Remember, these advanced therapies and special features are WHY you are considering the extra expense of Memory Care as opposed to a regular nursing home. The most important factors to consider are how much effort is being made to understand each resident individually, and how often do the residents receive focused cognitive enhancement for their condition.
Considering Memory Care- What NOT to Do:
When you’ve done your research, you can usually trust your gut to tell you which Memory Care Facility is right for your family; however, there are some very common mistakes to look out for when considering Memory Care.
- Don’t wait until an emergency to start seeking a long-term Memory Care
Waiting until you are physically and emotionally exhausted beyond your limits to seek Memory Care, can put you and your loved one in danger. Many caregivers will also wait until an aggressive episode escalates into an emergency situation. Start having these conversations early, when your loved one can still have an opinion on the matter. Start visiting facilities and exploring options before your loved one requires 24/7 assistance, so you can take your time and make the best choice.
- Don’t focus just on the inside of the facility.
Yes, you make to make sure that the facility is being updated, and that many simple measures are being taken to increase the quality of life for the residents. An example would be painting the doors different colors, so residents don’t get confused. A dedicated facility will find ways to make sure their residents are getting every opportunity to improve their quality of life both within the facility, and without. The view of a parking lot where some greenery could have been added, is a subtle but telling way of determining a facility’s dedication to Memory Care treatment.
- Don’t only show up at the facility during scheduled viewing times.
You can avoid falling for a polished presentation and learn a lot about a facility, by showing up a few times when you aren’t expected. Leave your appointment, and then come right back an hour later. Show up during dinner time. Show up first thing in the morning. Observe the differences in both the staff and the residents. Are the staff playing on their cell phones, or are they engaged with the residents? Be sure to ask other visitors in the common areas about their experience and overall satisfaction with the facility.
- Don’t wait until you are settled in to start asking about a treatment
The extra costs of Memory Care Facilities are meant to include specialized care. Find out in advance, which therapies they would likely recommend for your loved one. Find out how often they will be receiving these specialized cognitive therapies. Find out how often the physician is on staff, and how often the residents will receive individual evaluations from the doctor.
How Much Does Memory Care Cost?
Depending on your location, the average cost of Memory Care is between $4,300- $5,700 per month. It can be higher or lower based on the region, the amenities, and whether or not your loved one is in a private room, or a shared living situation. Establish your budget at the beginning of your search, and make a list of every acceptable location where you would consider moving your loved one. Start by looking at the facilities closest to you just to get an idea of what is being charged in your area and what services are being offered.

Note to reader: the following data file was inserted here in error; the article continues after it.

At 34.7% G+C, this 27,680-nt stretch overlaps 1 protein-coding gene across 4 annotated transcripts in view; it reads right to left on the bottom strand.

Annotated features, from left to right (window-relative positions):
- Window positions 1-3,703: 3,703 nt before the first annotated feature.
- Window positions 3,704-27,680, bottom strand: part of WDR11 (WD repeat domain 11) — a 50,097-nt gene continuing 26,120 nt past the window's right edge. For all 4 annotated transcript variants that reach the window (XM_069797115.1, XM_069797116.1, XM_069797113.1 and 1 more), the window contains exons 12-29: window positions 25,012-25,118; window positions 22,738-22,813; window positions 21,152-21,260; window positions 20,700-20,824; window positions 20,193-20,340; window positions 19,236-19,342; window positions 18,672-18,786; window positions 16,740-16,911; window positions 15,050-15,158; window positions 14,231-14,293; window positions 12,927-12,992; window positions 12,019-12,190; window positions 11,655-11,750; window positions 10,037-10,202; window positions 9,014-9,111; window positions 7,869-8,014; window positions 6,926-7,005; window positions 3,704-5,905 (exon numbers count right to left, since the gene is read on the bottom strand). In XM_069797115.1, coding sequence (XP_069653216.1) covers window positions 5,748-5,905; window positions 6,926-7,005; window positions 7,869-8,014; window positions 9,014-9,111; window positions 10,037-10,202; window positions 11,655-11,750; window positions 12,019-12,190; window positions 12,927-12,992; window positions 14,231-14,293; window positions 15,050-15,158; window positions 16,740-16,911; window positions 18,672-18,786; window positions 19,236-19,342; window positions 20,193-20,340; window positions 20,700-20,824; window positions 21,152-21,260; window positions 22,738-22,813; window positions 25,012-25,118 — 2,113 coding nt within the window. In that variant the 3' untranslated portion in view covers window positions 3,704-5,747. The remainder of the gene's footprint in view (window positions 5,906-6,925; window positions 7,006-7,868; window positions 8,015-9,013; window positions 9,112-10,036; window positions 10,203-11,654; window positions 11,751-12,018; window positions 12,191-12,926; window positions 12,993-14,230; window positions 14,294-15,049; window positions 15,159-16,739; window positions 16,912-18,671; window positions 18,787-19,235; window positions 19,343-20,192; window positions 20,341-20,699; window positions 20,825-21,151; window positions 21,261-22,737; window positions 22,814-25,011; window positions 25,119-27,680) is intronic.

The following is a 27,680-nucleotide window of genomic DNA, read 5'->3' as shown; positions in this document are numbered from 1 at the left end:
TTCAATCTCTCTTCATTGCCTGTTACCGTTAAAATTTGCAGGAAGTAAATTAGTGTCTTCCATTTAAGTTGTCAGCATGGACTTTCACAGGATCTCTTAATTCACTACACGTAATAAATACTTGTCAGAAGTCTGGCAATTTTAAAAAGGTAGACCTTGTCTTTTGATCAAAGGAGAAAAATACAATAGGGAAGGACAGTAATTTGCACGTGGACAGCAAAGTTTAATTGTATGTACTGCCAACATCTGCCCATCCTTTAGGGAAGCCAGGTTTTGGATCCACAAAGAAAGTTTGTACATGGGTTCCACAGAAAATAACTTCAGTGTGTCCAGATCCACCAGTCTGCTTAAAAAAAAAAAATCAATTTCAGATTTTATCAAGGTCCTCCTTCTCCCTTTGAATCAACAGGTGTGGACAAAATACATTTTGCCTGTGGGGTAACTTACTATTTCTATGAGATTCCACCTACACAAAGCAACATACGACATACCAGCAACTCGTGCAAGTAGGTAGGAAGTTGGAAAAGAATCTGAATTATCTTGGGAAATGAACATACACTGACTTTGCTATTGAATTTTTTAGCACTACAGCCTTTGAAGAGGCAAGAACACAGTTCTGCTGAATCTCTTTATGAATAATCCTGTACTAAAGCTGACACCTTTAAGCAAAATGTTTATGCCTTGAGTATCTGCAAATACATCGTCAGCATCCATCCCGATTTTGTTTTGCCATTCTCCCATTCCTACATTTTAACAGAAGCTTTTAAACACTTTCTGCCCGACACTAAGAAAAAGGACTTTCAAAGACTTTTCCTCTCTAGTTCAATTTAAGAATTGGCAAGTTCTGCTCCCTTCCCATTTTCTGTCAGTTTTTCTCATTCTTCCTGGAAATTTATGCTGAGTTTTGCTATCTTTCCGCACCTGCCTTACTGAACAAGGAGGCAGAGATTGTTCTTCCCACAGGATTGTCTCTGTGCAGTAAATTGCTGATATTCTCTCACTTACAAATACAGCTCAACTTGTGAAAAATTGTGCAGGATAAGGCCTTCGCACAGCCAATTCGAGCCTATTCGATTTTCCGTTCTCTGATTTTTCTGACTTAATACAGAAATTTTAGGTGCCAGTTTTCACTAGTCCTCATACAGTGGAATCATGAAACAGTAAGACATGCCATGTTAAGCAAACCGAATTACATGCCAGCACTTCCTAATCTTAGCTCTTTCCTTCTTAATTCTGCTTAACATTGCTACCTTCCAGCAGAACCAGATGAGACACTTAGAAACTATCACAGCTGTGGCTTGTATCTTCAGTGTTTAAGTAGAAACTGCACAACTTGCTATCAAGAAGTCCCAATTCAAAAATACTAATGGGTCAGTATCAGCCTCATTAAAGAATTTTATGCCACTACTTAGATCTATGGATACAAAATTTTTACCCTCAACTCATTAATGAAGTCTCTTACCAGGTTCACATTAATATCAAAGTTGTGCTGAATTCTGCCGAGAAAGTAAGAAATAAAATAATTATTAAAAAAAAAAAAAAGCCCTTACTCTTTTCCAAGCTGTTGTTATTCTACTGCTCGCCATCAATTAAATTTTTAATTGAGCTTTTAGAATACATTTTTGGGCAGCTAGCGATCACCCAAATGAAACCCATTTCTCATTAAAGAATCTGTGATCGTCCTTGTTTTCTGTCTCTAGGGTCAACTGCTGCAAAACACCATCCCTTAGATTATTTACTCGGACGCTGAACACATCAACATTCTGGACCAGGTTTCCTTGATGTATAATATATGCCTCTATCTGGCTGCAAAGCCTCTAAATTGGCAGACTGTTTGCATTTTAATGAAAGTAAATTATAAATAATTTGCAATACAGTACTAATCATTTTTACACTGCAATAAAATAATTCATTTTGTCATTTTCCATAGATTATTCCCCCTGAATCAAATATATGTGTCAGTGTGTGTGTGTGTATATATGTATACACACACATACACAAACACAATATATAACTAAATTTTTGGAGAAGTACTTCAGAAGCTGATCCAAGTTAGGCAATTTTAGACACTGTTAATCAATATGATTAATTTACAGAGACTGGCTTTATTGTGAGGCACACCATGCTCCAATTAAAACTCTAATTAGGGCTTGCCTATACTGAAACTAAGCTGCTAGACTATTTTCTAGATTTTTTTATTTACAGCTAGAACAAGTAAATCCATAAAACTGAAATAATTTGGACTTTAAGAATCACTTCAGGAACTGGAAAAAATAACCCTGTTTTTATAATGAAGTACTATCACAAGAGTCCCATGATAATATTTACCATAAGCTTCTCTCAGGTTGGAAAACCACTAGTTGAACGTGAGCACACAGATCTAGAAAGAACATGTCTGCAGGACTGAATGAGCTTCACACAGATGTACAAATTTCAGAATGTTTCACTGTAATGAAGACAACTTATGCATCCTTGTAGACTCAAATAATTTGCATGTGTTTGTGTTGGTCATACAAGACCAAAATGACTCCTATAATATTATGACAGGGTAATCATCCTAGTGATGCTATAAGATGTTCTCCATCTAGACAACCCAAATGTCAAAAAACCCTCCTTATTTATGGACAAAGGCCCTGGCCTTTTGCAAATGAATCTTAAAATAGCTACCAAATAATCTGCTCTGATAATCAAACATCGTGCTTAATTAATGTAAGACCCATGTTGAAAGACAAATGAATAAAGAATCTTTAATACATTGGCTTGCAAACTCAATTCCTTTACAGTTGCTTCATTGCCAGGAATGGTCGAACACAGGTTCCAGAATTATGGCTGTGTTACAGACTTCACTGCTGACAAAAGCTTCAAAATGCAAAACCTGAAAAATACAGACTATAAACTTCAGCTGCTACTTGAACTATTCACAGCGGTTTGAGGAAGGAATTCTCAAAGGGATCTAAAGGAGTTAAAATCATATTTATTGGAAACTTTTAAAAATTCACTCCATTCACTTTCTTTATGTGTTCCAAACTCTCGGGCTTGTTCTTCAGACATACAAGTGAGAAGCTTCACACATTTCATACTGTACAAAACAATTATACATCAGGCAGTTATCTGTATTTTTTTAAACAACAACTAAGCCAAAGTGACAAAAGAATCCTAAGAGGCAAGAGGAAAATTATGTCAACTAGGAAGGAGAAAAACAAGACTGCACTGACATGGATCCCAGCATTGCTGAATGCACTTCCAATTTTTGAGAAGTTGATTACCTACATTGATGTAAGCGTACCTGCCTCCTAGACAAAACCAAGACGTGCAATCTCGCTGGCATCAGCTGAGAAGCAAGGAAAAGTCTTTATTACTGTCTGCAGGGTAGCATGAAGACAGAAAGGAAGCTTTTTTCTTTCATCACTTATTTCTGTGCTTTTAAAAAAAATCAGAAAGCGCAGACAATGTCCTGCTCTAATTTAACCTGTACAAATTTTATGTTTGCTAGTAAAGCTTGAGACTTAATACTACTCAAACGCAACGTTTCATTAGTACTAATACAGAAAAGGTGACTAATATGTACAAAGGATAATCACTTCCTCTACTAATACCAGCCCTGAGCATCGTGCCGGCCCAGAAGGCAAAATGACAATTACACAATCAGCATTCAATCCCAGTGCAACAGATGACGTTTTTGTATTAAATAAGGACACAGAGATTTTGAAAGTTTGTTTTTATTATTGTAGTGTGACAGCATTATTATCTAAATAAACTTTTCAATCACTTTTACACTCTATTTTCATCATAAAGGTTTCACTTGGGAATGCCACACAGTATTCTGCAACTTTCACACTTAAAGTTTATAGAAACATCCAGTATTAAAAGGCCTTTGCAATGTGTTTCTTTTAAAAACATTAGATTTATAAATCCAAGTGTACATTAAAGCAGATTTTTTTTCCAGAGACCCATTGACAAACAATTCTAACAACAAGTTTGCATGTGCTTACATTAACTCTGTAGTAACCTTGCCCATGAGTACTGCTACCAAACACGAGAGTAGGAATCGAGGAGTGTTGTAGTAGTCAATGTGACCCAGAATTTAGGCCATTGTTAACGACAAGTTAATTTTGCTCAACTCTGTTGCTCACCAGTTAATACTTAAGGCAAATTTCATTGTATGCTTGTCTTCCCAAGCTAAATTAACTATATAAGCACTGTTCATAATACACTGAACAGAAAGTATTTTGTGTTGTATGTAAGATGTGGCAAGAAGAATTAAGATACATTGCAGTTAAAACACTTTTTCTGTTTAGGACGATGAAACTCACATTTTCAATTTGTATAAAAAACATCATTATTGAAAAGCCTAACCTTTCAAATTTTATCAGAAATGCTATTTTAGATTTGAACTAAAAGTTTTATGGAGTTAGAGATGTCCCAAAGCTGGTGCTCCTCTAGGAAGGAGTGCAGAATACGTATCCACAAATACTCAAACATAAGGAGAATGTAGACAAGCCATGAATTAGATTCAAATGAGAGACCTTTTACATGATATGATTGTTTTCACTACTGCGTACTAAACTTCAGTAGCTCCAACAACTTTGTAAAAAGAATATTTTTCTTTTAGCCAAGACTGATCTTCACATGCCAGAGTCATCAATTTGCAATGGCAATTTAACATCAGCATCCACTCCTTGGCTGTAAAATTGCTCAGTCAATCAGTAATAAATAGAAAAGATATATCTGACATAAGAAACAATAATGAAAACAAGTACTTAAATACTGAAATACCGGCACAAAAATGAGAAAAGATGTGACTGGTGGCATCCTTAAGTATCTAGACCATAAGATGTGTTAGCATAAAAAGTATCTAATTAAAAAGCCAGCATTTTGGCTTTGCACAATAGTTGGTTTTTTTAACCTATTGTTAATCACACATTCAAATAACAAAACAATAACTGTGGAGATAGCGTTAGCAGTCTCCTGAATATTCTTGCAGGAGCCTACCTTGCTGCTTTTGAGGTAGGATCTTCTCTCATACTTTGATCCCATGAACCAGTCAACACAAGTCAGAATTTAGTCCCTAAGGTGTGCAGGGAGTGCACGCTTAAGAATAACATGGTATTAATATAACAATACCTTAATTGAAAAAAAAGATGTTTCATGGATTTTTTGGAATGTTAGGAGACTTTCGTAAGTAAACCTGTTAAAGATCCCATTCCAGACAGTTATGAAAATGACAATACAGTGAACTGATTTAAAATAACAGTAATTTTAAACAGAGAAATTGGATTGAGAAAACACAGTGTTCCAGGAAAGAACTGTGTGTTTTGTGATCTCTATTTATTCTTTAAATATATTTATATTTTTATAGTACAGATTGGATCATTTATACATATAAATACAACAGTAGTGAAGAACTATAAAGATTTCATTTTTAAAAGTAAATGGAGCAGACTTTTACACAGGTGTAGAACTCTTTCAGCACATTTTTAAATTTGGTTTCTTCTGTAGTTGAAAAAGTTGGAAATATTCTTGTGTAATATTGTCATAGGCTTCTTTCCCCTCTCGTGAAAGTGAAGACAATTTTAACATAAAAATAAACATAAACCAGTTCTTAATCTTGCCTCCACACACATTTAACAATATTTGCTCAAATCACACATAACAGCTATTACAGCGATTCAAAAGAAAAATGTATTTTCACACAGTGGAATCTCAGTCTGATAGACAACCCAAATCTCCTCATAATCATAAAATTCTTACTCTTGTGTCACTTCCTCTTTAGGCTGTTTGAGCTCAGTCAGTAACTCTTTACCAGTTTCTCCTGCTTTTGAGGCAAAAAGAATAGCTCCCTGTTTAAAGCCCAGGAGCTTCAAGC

What Will Insurance Cover?
Whether offered through employment or as an individual policy, there are many disability insurance plans that offer coverage should dementia interfere with a person’s ability to work. As with any insurance there is a lot of fine print. Not all disability coverage will cover Memory Care, and there are sometimes stipulations on how much and for how long coverage will be provided.
With the significant spike in individuals over 65 who are experiencing symptoms of dementia, many disability insurances have expanded to provide treatment and relief to their policy holders.
COBRA is another form of insurance typically offered during employment that will cover some expenses incurred for long-term care. If you or your loved one has COBRA, definitely look into your policy for assistance. The thing to keep in mind about COBRA is that it would need to have been purchased in advance, before the dementia diagnosis was received.
The Affordable Care Act/ Obamacare
The Affordable Care Act includes many provisions and treatment measures for people of all ages who have been diagnosed with dementia. If you are your loved one has Obamacare, and does NOT have Medicare, you should be able to receive financial assistance for Memory Care Facilities.
Here’s the bottom line: Original Medicare does not cover the most substantial costs for the advanced dementia care provided by Memory Care Facilities. If dementia is a concern, consider choosing a Medicare Advantage plan over the original Medicare. Here is what original Medicare will cover for a person with dementia:
- Inpatient hospital treatment
- Certain fees and medical items from physicians
- Up to 100 days in a specialized nursing or rehabilitation center (conditions apply and aren’t dementia focused)
- Hospice care for in-home residents, nursing homes, or inpatient care situations
At the end of the road, most people report that Memory Care is worth the extra expense. Consider your budget carefully, and learn more about the facilities in your area.
When choosing a Memory Care Facility, your loved one deserves specialized care that will help them have a quality of life that isn’t possible in a regular assisted living home.
Although making this transition is often difficult, you and your loved one stand to gain greater health, and peace of mind. Peace of mind is a wonderful thing when dealing with the challenges of a dementia diagnosis.
Knowing your loved one is in the best home possible, and receiving highly-effective preventative care daily, allows you to put your focus on being present for your relationship with your loved one.